Amidst a tumultuous fight over raising the debt ceiling, Americans are deeply dissatisfied with Washington and eager to elect fresh faces to Congress, raising warning flags for Democrats and Republicans alike. The poll showed discontent at about the same levels seen in the 2006 and 2010 “wave” elections.
The results appear in the latest United Technologies/National Journal Congressional Connection Poll. When asked if they think “most members of Congress have done a good enough job to deserve reelection or do you think it’s time to give new people a chance?” 79 percent of respondents said it was time for new people and only 10 percent thought that most members are doing a good enough job to deserve reelection.
While respondents were more favorably inclined toward their own representatives rather than Congress as a whole, a majority of respondents still thought that when it came to their own representative it was “time to give a new person a chance.” In the survey, 31 percent of respondents said that their member of Congress deserves reelection but 53 percent said it was time for a new person.
This is a figure that should give all members of Congress pause regardless of party. Before the 2010 election, which swept 87 new members into Congress, 58 percent of likely voters responded to a CBS News/New York Times survey that it was time for a new person. Granted that poll was right before the election and measured likely voters as opposed to all adults. Still, it’s a worrisome sign for members of Congress and a sign that the public is deeply dissatisfied with their performance in ways that echo that historic election.
Likewise when it comes to important problems facing the country, only 7 percent of respondents in the United Technologies/National Journal Congressional Connection Poll had a lot of confidence that Washington could make progress over the next year. Thirty-five percent expressed some confidence. But 35 percent expressed “not much confidence,” and 23 percent said they had “no confidence at all.” These numbers reveal even more dissatisfaction than in September of 2010 — again, a red flag for Congress that the public has deep doubts about their ability to make progress on issues of importance to the nation.
The United Technologies/National Journal Congressional Connection Poll was conducted by Princeton Survey Research Associates International on July 28-31 and surveyed 1,001 adults. The poll has a 3.6-point error margin for the full sample (the margin is larger for sample subgroups). The poll is the latest in a series of national surveys that will track the public’s priorities for Congress — and its assessment of Washington’s performance — during most weeks that Congress is in session through 2012.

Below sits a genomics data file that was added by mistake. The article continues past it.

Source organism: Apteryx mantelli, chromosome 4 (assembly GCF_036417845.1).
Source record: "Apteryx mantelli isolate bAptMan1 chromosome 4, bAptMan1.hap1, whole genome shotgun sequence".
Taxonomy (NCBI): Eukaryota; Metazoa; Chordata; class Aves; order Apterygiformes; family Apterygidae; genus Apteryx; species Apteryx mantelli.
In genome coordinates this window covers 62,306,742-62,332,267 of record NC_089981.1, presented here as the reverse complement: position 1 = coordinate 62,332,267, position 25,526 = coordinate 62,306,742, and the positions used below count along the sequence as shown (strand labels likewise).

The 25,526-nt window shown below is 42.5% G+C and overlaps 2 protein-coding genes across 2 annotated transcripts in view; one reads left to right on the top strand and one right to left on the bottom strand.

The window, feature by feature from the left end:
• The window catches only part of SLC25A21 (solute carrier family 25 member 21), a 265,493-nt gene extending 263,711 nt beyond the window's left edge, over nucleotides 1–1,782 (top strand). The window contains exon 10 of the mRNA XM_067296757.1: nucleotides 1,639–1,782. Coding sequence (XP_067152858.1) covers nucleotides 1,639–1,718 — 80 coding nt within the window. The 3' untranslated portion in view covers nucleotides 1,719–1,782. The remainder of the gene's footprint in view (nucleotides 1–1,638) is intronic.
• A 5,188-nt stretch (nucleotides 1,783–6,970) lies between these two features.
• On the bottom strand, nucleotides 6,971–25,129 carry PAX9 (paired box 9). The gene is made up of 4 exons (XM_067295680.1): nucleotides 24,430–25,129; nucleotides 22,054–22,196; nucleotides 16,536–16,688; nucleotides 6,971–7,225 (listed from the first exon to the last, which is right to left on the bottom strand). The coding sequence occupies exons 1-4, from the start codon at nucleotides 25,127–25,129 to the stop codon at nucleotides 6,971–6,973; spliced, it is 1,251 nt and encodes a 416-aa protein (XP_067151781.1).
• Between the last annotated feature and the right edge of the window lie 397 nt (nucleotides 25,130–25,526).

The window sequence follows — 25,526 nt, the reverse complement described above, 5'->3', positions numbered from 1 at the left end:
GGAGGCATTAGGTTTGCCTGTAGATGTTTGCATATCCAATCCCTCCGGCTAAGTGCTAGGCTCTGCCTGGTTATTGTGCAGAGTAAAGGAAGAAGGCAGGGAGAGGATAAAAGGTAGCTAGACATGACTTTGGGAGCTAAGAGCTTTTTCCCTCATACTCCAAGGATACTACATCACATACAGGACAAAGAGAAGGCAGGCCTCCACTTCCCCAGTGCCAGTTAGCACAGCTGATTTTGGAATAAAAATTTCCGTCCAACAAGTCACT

The dissatisfaction with Congress cuts across party lines, according to the survey. This also echoes the mood before the 2010 landslide. According to the CBS/New York Times poll from October 2010, when respondents were asked whether their representative has performed his or her job well enough to deserve reelection, or do you think it’s time to give a new person a chance, 58 percent said it was time for a new person. The number rose to 63 percent for independents, 68 percent for Republicans, and dropped to 45 percent for Democrats. In the latest edition of the United Technologies/National Journal Congressional Connection Poll, 60 percent of independents said it was time for a new person. The figure was 50 percent for Democrats and 43 percent for Republicans.
There was some good news for President Obama in the poll. When asked which party they trusted to do a better job coping with the main problems the country faces over the next few years, they chose Democrats over Republicans by a 43 to 31 margin. And in the debate over whether to raise the federal debt ceiling, respondents were asked “who do you believe has behaved more responsibly, President Obama or Republicans in Congress?” By a significant margin, respondents said President Obama (48 percent) to Republicans in Congress (31 percent).
Interestingly, on the question of how to handle the debt ceiling itself, respondents were split almost evenly. They were asked whether they would be more likely or less likely to vote for a candidate who “voted to allow the government to borrow more money by increasing the federal debt ceiling.” Despite the wide consensus that default would hurt the economy, 45 percent said less likely. Conversely, 45 percent of respondents said that they’d be less likely to vote for a candidate who voted to allow the government to default on its financial obligations. A frustrated public, it seems, is also a divided one.